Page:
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The 10 things David Cameron should do if he’s serious about global LGBTI rights

The 10 things David Cameron should do if he’s serious about global LGBTI rights

The criminalization of homosexuality degrades and persecutes the LGBTI community around the world.

Most laws throughout the globe which make same-sex intimacy illegal have their roots in British colonial rule.

They are a shameful legacy of colonization.

The UK is in a prime position to help end this persecution. It has great influence on the international stage.

But if the government is going to get anywhere, the Foreign and Commonwealth Office (FCO) needs to make ending LGBTI persecution a top priority and provide the resources to do it.

Meanwhile the refugee system in the UK needs to become more sensitive to LGBT asylum claims to save the lives of those who have no choice but to flee.

David Cameron has proven himself to be a doughty fighter for LGBTI rights. He previously stated that a Conservative government would make upholding the basic human rights of LGBTI people a diplomatic priority.

We welcome that commitment and urge his government to implement these 10 recommendations so the UK plays its part in ending this persecution.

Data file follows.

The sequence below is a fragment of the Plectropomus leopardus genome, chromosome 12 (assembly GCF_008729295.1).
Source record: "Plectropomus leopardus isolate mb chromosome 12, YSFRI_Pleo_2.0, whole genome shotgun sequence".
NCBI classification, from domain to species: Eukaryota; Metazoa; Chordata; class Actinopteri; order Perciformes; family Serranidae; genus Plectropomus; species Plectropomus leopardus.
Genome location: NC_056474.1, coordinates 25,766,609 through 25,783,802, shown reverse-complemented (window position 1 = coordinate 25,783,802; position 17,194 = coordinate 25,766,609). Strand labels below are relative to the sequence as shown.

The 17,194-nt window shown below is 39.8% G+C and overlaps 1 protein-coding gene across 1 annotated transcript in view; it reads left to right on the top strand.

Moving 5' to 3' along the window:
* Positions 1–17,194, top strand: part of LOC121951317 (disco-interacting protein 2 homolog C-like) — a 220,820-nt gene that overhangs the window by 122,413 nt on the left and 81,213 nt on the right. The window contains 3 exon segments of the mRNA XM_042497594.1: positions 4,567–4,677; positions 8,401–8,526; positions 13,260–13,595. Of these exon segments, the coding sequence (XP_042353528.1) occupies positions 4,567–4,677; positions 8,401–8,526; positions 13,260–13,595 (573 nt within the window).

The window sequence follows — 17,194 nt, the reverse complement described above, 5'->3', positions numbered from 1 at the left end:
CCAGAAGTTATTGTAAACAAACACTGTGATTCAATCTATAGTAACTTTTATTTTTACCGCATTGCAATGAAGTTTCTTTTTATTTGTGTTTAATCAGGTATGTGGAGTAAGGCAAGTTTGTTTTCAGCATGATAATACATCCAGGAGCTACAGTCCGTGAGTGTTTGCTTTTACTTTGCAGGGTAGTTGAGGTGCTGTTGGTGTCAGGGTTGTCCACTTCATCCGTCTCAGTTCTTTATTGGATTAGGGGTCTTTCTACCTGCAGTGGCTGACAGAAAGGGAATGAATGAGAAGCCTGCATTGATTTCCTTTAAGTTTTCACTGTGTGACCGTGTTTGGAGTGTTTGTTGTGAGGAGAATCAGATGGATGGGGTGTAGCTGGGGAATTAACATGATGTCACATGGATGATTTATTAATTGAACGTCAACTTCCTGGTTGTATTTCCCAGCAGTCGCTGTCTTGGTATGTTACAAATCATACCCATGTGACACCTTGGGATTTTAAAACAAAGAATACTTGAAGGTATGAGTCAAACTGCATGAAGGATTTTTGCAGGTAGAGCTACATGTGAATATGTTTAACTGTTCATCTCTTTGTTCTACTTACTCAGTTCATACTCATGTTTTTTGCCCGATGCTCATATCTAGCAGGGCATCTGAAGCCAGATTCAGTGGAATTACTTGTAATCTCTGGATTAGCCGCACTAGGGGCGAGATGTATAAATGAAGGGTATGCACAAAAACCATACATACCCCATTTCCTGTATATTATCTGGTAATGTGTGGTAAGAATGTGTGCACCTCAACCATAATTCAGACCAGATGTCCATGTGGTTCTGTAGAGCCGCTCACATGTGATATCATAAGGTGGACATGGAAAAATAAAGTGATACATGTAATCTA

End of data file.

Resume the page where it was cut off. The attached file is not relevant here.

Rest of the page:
1 Make ending persecution on the basis of sexual orientation or gender identity a stated policy of the FCO’s human rights and democracy program.

2 Include LGBT rights in the other areas the FCO works on – freedom of expression, abolition of the death penalty, global torture prevention, promoting women’s rights, preventing sexual violence in conflict and business and human rights.

3 Support and encourage the setting-up of an All-Party Parliamentary Group on ending the persecution of LGBTI people. The politicians will help formulate policy and hold the government to account.

4 Get government departments to communicate more so there are joined-up and effective approaches to tackling global LGBTI persecution.

5 Ensure the Home Office really does grant asylum to genuine LGBTI refugees. The asylum process should be fairer and less traumatic for those going through it.

6 Continue to take a leading role within intergovernmental organizations so the UK is joined up with foreign partners to share in this effort.

7 Keep working with LGBTI organizations in the UK and around the world where LGBTI people are most at threat. Use our embassies to spearhead this.

8 Consider appointing a minister, unit or special envoy for the LGBTI human rights.

9 Establish a way for ministers to refuse visas or impose restrictions on people who actively persecute LGBTI people or promote anti-gay and anti-trans laws.

10 Make sure the UK retains a robust human rights system at home.

Jonathan Cooper is a lawyer and chief executive of the Human Dignity Trust, a legal charity, which works to decriminalize homosexuality worldwide.